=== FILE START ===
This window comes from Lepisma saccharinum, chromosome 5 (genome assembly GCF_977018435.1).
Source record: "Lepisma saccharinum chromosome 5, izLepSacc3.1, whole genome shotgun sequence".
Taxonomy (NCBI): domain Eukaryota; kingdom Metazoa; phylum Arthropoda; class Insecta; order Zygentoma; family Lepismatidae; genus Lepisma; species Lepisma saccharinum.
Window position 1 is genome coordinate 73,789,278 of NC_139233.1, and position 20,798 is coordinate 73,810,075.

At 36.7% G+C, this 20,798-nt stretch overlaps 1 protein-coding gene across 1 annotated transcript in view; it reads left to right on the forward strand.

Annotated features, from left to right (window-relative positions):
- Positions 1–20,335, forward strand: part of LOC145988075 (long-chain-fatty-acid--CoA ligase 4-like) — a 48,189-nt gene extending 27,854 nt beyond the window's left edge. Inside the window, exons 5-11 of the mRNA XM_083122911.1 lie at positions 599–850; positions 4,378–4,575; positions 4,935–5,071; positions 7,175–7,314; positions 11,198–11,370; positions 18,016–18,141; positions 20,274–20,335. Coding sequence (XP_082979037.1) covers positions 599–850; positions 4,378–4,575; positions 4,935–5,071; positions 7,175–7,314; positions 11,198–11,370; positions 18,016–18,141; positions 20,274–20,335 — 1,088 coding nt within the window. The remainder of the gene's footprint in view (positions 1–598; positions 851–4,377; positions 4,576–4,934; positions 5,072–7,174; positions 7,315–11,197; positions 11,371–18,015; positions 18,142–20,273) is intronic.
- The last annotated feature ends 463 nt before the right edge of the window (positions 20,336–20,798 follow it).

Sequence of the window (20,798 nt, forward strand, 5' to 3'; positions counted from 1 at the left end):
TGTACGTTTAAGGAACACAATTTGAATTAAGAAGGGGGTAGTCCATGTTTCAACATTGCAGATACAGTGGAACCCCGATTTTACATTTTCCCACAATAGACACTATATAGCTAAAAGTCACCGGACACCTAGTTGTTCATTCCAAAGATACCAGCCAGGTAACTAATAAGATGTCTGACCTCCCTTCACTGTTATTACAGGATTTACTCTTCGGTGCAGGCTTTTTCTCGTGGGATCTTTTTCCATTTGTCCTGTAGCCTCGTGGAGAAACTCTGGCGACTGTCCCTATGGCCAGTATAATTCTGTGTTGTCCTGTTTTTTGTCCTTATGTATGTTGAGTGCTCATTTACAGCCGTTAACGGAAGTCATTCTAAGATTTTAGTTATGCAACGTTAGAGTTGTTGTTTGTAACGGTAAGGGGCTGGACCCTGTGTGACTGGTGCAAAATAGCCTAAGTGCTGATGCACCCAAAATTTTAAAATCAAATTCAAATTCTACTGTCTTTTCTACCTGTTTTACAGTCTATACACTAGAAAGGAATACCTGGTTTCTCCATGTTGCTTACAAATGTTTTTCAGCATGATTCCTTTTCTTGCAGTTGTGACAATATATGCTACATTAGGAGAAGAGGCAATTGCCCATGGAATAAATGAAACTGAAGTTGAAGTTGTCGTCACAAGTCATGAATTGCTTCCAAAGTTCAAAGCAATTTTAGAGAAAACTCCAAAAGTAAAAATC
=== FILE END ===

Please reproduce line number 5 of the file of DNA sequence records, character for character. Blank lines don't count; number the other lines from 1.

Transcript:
At 36.7% G+C, this 20,798-nt stretch overlaps 1 protein-coding gene across 1 annotated transcript in view; it reads left to right on the forward strand.